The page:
will see the difference.
Everywhere you can hear ‘eat less sugar, sugar is bad for you’. Of course, you would like to eat less sugar, but it’s hard and you don’t know how. Don’t worry. I am here to help you figure out how to reduce sugar to become healthier.
So first let’s try to understand why we love sugar so much?
All humans have loved sugar for years and years. Sweet is associated with the notion of pleasure and reward in our brain. When we eat sugar we secrete dopamine (the neurotransmitter of pleasure) so obviously, as it’s joyful to eat sugar, you just want to repeat this behaviour. That’s why all the junk food is full of sugar even in salty foods.
How to eat less sugar?
You have to change your bad habits and relearn how to eat healthy without being on crazy diets. Just choose healthy food with good quality, fruits & vegetables and eat less processed foods as possible. Changing habits will take time but you will see the difference in the long term and you will also change your taste. Time to try new things!
What are the alternatives to sugar?
The best alternative to sugar is fruits such as bananas, grapes, strawberries… they are full of vitamins and they contain a lot nutritional content. However, beware of pure fruit juice, as you are just drinking pure fructose which will turn to fat.
You have some healthy sugar such as:
Coconut palm sugar (extracted sap of the coconut palm, boiled and dehydrated)
Date sugar (dehydrated, ground dates)
Brown rice syrup (brown rice, which is cooked and then exposed to enzymes which breaks it down into sugar)
Why not try our Raw Coconut Water – no added sugar! As nature intended!
Next week, Chi will be supporting the launch of Lisa Roukin‘s amazing new cookbook My Relationship with Food. Lisa is a passionate, cordon bleu chef who enjoys creating healthy, gluten-free free recipes, that often contain little to no refined sugars or dairy products.
Lisa uses plenty of coconut products in her cookbook, and has been kind enough to share her Coconut Porridge recipe with us. This warming bowl of coconutty goodness makes for the perfect, healthy winter breakfast. Lisa says, “this is a must try porridge. It’s healthy, nutritious, and a good source of potassium, not just from the banana but also from the coconut water. The oats in porridge help to lower cholesterol levels if eaten regularly over a sustained period of time, and are a good source of fibre and protein.” Lisa also suggests experimenting with different toppings like chia seeds, blueberries, strawberries or cashew butter. Yum!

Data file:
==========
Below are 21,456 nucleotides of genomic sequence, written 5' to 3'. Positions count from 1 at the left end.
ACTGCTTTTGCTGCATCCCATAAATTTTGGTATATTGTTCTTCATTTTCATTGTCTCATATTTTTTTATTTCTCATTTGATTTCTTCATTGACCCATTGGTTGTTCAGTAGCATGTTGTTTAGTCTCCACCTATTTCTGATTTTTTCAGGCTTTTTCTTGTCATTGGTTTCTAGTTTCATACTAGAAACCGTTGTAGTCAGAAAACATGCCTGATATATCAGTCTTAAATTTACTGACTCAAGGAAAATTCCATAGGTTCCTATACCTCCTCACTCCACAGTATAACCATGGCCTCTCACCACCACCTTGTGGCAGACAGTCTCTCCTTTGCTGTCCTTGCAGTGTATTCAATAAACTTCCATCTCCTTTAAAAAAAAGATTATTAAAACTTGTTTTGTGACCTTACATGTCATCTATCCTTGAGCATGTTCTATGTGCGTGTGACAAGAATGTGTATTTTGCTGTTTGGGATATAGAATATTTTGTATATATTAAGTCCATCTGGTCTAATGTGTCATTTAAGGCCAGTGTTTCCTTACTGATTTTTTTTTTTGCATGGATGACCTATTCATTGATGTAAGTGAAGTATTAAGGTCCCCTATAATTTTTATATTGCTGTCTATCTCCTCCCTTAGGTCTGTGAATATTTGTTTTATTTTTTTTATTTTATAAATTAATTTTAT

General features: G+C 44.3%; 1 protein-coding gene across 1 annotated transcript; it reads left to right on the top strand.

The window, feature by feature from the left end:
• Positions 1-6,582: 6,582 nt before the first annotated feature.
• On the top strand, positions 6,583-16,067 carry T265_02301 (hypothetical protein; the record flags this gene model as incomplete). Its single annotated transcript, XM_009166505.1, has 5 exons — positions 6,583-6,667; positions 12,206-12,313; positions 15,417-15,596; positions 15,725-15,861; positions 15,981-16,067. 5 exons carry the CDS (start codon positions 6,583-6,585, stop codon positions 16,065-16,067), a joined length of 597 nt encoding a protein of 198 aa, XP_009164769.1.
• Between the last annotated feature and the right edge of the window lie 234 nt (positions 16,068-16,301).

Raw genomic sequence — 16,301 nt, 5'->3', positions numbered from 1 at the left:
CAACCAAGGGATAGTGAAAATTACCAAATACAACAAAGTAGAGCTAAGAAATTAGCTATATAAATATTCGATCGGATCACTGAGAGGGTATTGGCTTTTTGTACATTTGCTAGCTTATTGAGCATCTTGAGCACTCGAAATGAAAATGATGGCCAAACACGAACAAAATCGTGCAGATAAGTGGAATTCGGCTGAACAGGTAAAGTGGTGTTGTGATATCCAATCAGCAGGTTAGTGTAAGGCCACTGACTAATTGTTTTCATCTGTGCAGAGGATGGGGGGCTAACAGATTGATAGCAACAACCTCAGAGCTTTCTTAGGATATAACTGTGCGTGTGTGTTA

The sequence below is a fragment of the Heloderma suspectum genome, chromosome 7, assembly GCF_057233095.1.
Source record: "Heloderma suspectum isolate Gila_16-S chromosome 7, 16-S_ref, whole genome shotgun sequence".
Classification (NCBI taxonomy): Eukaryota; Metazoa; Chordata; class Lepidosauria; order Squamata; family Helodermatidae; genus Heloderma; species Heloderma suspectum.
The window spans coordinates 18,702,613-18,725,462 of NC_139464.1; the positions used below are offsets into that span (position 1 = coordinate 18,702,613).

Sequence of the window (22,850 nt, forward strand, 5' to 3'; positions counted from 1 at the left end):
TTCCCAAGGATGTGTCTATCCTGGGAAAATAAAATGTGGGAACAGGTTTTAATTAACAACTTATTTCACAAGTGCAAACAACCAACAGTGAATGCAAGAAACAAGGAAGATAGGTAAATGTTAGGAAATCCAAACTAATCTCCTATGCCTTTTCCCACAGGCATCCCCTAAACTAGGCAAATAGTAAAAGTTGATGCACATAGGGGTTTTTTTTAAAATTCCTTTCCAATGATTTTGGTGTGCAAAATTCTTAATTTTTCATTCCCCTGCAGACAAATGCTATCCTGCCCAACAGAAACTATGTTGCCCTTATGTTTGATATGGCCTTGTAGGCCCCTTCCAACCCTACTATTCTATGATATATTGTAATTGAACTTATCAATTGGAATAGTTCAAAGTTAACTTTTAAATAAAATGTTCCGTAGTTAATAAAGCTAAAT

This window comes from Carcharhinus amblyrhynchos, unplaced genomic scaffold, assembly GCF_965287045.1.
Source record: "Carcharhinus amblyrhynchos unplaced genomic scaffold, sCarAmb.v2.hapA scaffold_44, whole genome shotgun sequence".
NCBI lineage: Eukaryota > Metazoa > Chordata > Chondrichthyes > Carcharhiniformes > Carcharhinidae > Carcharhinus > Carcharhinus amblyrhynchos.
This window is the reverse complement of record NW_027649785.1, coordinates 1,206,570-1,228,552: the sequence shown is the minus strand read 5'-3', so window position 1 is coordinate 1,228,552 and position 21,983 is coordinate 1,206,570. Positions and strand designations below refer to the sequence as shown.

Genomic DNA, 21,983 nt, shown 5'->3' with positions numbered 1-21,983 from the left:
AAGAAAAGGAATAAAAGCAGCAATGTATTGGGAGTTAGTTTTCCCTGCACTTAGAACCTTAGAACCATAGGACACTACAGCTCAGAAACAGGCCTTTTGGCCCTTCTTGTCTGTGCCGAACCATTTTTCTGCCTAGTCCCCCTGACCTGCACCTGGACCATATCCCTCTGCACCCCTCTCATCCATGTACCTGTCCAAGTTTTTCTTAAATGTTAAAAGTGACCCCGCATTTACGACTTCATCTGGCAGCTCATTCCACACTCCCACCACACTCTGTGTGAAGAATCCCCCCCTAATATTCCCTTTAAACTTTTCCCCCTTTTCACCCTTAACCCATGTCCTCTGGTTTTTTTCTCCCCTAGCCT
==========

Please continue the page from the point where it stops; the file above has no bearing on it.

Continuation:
Benefits of porridge oats:
Slow release energy – Porridge oats have a very low Glycaemic Index, which means they are slowly absorbed into the body’s blood stream. This not only gives a long gradual release of energy and helps keep your blood sugar levels stable but it also keeps you full much longer than other breakfasts.
Packed full of goodness – Porridge oats contain many vitamins and minerals, as well as fibre and calcium.
High in protein – Porridge has the highest protein content of any cereal. It’s oats contain around 10g of protein for each 100g serving.
Coconut Porridge Recipe
Preparation time: 10 minutes
Cooking time: 5 minutes
1-pint Chi Coconut Water
80g porridge oats fine or rolled
1 large handful toasted coconut chips
- Place the coconut water and oats in a non-stick saucepan bring to boil, stirring often, then simmer for 3 minutes, occasionally stirring, leave to sit for 1 minute of the heat
- Toast your coconut chips, in a dry frying pan
- Serve with toasted coconut chips, sliced banana and cinnamon and touch of agave syrup if required
In a rush? We also love…
Don’t have time to whip up a hot, healthy brekky? Introducing Oats + Chia. This tiny, tasty packet is full of goodness and contains wholegrain oats, sun ripened chia seeds, high quality fruit and virgin coconut oil (yay!). Just add hot water!